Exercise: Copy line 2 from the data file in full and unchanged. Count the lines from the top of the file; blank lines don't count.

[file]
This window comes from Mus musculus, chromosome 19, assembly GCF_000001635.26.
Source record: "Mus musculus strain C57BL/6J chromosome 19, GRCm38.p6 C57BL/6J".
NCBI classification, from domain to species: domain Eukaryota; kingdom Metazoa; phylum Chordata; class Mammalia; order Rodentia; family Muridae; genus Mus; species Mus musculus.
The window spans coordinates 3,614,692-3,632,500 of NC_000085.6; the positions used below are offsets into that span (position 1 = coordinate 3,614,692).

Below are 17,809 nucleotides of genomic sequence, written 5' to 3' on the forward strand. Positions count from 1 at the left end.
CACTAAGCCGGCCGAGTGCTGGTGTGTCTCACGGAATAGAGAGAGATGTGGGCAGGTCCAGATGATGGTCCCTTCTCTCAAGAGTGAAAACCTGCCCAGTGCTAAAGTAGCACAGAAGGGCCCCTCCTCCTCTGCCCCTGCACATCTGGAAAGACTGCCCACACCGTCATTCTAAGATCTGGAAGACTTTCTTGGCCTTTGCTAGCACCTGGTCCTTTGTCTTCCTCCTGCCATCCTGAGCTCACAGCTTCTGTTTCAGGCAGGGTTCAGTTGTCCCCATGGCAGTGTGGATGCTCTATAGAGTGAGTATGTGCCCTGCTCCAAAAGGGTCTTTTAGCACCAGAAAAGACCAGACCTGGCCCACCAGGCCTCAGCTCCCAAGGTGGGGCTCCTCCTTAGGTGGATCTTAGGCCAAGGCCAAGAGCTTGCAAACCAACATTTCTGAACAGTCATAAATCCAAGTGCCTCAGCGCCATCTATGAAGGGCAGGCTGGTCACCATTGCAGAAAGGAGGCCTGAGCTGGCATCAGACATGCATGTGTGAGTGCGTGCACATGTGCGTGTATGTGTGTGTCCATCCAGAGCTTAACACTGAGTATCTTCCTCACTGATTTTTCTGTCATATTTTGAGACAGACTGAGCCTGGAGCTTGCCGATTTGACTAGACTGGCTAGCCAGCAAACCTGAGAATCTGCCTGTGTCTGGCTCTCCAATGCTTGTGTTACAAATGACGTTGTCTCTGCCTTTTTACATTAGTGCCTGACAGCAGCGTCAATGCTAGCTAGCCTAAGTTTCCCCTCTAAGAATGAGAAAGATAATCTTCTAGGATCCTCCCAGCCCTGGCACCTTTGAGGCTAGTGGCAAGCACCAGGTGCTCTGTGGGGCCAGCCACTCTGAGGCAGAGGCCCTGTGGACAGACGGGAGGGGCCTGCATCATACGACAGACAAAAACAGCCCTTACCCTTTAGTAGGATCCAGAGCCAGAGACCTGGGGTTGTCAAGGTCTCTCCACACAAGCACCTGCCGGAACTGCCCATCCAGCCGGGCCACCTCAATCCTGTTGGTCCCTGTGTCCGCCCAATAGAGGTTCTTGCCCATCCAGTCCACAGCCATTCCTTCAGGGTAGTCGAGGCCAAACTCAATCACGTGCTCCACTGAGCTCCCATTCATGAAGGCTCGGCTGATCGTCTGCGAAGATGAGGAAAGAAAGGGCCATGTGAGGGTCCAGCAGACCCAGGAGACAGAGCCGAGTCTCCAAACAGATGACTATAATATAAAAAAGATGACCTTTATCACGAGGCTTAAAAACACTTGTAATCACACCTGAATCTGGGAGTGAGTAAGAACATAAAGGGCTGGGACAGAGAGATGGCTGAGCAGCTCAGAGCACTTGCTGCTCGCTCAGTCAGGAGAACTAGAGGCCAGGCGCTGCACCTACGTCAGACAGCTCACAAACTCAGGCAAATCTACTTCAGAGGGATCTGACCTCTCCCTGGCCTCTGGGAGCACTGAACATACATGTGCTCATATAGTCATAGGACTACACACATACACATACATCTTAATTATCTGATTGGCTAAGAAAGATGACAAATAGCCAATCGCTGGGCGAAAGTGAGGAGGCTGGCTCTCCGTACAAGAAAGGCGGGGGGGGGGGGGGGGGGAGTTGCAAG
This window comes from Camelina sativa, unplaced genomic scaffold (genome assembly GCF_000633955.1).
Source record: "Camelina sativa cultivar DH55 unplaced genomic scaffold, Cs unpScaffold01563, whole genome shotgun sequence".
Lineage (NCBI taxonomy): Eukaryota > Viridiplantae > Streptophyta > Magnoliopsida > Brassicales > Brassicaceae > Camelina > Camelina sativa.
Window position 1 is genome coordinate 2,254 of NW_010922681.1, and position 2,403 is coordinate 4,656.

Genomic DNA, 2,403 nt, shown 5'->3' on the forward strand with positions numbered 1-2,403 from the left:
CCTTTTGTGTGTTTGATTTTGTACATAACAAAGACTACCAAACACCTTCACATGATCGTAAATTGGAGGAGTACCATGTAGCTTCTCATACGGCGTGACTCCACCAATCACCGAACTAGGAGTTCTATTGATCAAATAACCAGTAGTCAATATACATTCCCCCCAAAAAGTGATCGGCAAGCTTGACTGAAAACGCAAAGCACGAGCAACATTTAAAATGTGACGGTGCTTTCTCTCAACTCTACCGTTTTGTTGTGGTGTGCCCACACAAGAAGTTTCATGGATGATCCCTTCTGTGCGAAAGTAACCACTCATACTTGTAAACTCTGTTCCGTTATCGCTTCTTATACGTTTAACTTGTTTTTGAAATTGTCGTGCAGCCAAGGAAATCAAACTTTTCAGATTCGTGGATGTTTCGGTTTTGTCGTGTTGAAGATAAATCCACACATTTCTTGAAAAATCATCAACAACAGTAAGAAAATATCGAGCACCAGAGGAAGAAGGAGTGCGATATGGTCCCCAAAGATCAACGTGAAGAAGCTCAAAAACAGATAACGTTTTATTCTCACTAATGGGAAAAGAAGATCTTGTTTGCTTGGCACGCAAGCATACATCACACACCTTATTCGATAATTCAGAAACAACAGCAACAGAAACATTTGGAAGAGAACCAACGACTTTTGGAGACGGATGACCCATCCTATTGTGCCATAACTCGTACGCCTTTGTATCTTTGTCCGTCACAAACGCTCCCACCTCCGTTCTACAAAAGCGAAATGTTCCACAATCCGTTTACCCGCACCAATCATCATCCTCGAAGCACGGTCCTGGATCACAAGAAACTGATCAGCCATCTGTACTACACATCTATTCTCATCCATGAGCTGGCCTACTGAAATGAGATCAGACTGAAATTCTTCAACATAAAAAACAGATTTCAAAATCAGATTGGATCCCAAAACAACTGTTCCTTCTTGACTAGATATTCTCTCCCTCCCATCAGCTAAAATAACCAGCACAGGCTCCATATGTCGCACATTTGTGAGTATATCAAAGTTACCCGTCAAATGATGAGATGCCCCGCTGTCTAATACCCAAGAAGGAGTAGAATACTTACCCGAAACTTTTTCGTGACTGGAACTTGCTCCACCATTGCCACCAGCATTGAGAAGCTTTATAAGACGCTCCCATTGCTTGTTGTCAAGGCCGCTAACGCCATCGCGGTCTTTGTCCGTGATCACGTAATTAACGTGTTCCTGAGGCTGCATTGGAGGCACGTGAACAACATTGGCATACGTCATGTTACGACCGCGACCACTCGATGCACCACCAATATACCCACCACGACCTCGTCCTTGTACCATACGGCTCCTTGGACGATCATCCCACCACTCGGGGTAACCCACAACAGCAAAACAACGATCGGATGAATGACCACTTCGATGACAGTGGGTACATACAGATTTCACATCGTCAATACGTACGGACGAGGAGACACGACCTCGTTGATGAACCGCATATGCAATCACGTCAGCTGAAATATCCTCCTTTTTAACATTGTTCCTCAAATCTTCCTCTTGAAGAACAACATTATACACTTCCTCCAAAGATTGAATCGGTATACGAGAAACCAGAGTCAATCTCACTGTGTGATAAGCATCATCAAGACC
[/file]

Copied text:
Source record: "Mus musculus strain C57BL/6J chromosome 19, GRCm38.p6 C57BL/6J".